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My presentation (after recovering from severe technological difficulties).

After the weekend was over and I was able to reflect, the conference really truly reminded me how small the neonatal research world is, and how lucky I am to be a part it. Way back in June of 2017, I emailed Dr. Uwe Ewald, a Swedish neonatologist from Uppsala whom I had met at the Academy of Breastfeeding Medicine annual meeting in the fall of 2016. Eventually, Uwe put me in touch with Liisa, who supported my successful Fulbright application and wrote my letter of affiliation. Coming full circle and meeting the Uppsala team after spending so much time in Turku working with Liisa and her team was so rewarding. And then we can’t forget the ways that these two units are connected to the first NICU I ever saw – Nationwide Children’s in Columbus, Ohio – and the doctor who showed me the first patient I had ever seen with necrotizing enterocolitis, Dr. Leif Nelin.

Moral of the story: The world of neonatal research is small. So is our world in general. Somehow I’ve been lucky enough to find myself in the middle of this community, and I couldn’t be more grateful for the way things worked out.

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Statue of a breastfeeding infant in the central building at Uppsala University.

Finland & Fake News

Recently, it’s been hard to keep the idea of false realities or fake news off of my mind. This might be partially due to the Fulbright Finland workshop I attended after Fulbright Forum, but is definitely also influenced by the mounting wave of media surrounding the 2020 elections, the questions my Finnish colleagues are asking me about it, and how medicare-for-all will play a huge part.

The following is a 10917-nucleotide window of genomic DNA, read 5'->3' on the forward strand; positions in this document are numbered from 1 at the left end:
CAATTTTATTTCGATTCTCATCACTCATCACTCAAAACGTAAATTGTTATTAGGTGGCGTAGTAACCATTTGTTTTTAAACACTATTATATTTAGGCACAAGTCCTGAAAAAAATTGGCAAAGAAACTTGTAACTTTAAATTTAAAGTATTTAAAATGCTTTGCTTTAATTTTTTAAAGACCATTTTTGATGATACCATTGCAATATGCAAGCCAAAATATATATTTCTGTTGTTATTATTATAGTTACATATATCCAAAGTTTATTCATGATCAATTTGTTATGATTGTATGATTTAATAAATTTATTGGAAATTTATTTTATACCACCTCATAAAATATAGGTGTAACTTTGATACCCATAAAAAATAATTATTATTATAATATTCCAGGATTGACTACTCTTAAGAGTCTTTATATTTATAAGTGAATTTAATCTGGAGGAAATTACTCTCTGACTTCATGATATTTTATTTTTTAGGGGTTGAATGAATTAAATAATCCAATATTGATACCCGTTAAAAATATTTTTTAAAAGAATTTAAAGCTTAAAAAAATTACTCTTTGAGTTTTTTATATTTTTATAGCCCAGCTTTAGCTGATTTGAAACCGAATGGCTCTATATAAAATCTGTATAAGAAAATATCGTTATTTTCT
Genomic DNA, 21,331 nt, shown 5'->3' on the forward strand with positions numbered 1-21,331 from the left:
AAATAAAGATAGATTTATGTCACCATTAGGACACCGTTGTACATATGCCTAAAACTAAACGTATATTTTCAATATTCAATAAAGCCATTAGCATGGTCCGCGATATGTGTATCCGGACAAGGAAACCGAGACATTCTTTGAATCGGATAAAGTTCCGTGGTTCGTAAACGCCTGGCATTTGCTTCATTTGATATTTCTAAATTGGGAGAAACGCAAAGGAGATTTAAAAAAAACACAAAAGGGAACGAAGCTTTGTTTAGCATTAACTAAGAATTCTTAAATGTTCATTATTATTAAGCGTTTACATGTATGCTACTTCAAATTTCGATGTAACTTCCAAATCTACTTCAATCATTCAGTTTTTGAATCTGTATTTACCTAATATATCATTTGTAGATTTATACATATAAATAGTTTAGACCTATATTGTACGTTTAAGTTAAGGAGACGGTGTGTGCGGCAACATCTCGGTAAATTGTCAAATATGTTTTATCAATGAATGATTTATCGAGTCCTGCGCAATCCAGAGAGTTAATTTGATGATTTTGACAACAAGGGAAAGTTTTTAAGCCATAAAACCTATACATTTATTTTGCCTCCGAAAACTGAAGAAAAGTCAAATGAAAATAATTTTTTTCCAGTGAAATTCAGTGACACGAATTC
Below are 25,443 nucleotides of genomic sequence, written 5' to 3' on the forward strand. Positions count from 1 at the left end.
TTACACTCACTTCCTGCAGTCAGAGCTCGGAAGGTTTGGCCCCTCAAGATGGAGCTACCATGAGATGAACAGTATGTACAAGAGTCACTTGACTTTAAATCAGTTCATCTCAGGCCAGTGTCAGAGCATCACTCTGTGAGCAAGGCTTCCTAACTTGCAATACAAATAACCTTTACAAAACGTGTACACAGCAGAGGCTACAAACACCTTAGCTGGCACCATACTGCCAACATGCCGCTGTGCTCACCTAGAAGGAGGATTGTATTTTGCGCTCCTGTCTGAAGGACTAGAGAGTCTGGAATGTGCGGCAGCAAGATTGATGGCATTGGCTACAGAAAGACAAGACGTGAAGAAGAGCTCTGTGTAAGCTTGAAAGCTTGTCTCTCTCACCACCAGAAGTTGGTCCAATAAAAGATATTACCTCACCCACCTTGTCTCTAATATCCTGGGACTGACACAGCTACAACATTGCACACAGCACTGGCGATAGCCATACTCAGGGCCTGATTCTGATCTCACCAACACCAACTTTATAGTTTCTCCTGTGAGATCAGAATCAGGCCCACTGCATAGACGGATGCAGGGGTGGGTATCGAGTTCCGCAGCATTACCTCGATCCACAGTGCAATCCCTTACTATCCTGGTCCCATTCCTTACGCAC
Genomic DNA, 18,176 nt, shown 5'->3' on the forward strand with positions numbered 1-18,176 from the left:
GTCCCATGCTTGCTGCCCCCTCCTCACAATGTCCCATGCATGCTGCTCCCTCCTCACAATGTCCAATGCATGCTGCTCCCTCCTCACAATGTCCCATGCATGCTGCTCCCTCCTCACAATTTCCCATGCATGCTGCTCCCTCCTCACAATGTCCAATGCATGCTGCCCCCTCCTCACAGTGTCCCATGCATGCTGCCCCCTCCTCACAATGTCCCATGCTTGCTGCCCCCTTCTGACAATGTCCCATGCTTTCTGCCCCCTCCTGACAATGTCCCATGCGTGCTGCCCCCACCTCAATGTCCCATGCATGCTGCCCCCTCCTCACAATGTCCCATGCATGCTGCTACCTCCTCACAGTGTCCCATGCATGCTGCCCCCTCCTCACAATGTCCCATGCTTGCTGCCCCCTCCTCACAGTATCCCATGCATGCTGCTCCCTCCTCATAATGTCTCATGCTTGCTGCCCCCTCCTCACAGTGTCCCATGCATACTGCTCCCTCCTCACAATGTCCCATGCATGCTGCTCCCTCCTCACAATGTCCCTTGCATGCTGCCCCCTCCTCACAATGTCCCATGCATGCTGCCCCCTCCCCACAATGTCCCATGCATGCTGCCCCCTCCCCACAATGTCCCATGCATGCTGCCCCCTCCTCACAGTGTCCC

In light of the ways that media and manipulated realities influence our modern lives, Fulbright Finland organized a workshop entitled “Truth Matters” that was open to the public, but also included Fulbrighters from Finland and other Nordic, Scandinavian, and Baltic countries. While I don’t consider myself the biggest fan of communications “stuff” (sorry Elon), I believe that this issue is critical to the conservation of human rights and will only become more and more relevant as time goes on. The conference included a keynote from Farida Vis, the director of the Visual Social Media Lab at Manchester University, who gave us a tool for decoding media, its intentions, its audience, and its impact on our own biases. There was also a panel with several Finnish communications and political figures, as well as the U.S. director of NewseumEd. The day was filled with examples of misused media, manipulated images and ideas, and tools that could be used for fact checking.

And while fact checking and media literacy are nice phrases we like to throw around, I left the seminar feeling that they are not and will never be enough to combat this change in our society. The time we live in might be fascinating to study and discuss from a sociological perspective, but until we are able to find a way to underline the truth without putting limitations on free speech, I (at least currently) am feeling pretty hopeless about this issue.

To make things worse, just a few days after the conference a Fulbright Finland alum shared an article on Facebook filled with fake news about the recent Finnish government resignations. He was condemning the article, as it completely mischaracterized this event in order to use it as an argument against medicare for all. This was followed by tweets from Nikki Haley in response to Bernie Sanders’ statement about the low cost of childbirth in Finland. Her tweets also mischaracterized Finland’s healthcare system, and so now I feel compelled to provide some back story and discuss how reality has been manipulated in both of these cases.